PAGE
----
In Python, when a class inherits from multiple parent classes, it creates a complex hierarchy where the interpreter needs a way to determine which parent class to refer to when a method is called. This is resolved using the Method Resolution Order (MRO).
The MRO is a rule-based system that Python uses to determine the order in which to look up a method. It’s a linearization of the hierarchy tree. Python uses the C3 linearization algorithm to determine the MRO in multiple inheritance scenarios.
Using super( ) in Multiple Inheritance
super() function is used to call the next method in the MRO. Here’s an example that illustrates the use of
super() in multiple inheritance:
class Base: def __init__(self): print("Base init") class A(Base): def __init__(self): super().__init__() print("A init") class B(Base): def __init__(self): super().__init__() print("B init") class C(A, B): def __init__(self): super().__init__() print("C init")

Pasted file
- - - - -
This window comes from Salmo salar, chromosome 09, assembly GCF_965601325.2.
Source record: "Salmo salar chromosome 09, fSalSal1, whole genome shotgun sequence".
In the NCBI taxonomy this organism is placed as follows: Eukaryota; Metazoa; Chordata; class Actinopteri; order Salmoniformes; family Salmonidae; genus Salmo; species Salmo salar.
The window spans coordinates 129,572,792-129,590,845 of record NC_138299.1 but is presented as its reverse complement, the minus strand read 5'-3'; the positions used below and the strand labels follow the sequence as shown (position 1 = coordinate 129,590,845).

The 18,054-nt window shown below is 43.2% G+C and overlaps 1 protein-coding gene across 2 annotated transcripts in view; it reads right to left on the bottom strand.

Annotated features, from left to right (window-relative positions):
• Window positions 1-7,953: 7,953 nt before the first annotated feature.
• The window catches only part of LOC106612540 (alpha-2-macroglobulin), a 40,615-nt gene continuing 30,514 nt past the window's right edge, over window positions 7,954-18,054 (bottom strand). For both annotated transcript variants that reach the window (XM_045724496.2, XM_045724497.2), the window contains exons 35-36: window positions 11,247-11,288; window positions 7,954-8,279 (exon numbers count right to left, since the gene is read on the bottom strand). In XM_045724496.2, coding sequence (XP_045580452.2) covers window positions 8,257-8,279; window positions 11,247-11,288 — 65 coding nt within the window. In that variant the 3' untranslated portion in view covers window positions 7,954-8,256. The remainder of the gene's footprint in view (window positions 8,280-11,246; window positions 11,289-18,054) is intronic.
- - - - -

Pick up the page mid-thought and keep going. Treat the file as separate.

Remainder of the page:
In the above classes:
Baseis the base class.
Bare subclasses that inherit from
Cinherits from both
When you create an instance of
__init__ method of
C is called, which in turn uses
super() to call the
__init__ method of the next class in the MRO, which is
__init__ method is then called, which also calls
super(), leading to
__init__ method, and so on until the base class’s
__init__ method is reached.
MRO and super( )
The MRO for class
C will look like this:
[C, A, B, Base, object]. Here’s how the MRO affects the calls:
Ais the first class after
Cin the MRO.
Base.__init__(), because of how the MRO is computed.
Base.__init__(), which is the next in line in the MRO.
Base.__init__()executes, and the initialization chain is complete.
Benefits of Using super( ) in Multiple Inheritance
- No Hardcoding Required:
super()eliminates the need to hardcode the superclass’s name, which can make changes to the inheritance hierarchy easier.